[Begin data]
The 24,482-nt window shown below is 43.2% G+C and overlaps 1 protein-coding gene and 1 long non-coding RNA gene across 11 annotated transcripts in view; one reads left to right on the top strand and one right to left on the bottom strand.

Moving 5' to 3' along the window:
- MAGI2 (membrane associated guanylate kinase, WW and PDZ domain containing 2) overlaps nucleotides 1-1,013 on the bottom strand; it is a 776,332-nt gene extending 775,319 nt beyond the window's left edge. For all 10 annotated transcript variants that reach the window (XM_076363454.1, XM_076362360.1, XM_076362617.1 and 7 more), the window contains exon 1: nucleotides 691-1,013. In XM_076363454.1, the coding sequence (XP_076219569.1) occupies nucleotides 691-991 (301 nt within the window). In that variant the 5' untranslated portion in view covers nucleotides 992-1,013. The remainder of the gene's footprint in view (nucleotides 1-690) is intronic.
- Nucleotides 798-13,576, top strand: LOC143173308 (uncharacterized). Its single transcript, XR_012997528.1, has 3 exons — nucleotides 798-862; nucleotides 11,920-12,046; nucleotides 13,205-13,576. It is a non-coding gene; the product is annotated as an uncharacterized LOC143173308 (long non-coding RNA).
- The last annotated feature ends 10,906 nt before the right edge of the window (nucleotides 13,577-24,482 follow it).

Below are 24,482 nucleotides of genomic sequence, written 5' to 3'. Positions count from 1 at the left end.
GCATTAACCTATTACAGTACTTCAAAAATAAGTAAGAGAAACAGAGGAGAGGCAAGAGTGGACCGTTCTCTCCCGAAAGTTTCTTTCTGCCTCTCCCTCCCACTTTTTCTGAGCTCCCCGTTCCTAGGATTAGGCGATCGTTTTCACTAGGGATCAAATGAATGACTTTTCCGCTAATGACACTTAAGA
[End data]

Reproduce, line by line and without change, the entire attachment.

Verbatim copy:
The 24,482-nt window shown below is 43.2% G+C and overlaps 1 protein-coding gene and 1 long non-coding RNA gene across 11 annotated transcripts in view; one reads left to right on the top strand and one right to left on the bottom strand.

Moving 5' to 3' along the window:
- MAGI2 (membrane associated guanylate kinase, WW and PDZ domain containing 2) overlaps nucleotides 1-1,013 on the bottom strand; it is a 776,332-nt gene extending 775,319 nt beyond the window's left edge. For all 10 annotated transcript variants that reach the window (XM_076363454.1, XM_076362360.1, XM_076362617.1 and 7 more), the window contains exon 1: nucleotides 691-1,013. In XM_076363454.1, the coding sequence (XP_076219569.1) occupies nucleotides 691-991 (301 nt within the window). In that variant the 5' untranslated portion in view covers nucleotides 992-1,013. The remainder of the gene's footprint in view (nucleotides 1-690) is intronic.
- Nucleotides 798-13,576, top strand: LOC143173308 (uncharacterized). Its single transcript, XR_012997528.1, has 3 exons — nucleotides 798-862; nucleotides 11,920-12,046; nucleotides 13,205-13,576. It is a non-coding gene; the product is annotated as an uncharacterized LOC143173308 (long non-coding RNA).
- The last annotated feature ends 10,906 nt before the right edge of the window (nucleotides 13,577-24,482 follow it).

Below are 24,482 nucleotides of genomic sequence, written 5' to 3'. Positions count from 1 at the left end.
GCATTAACCTATTACAGTACTTCAAAAATAAGTAAGAGAAACAGAGGAGAGGCAAGAGTGGACCGTTCTCTCCCGAAAGTTTCTTTCTGCCTCTCCCTCCCACTTTTTCTGAGCTCCCCGTTCCTAGGATTAGGCGATCGTTTTCACTAGGGATCAAATGAATGACTTTTCCGCTAATGACACTTAAGA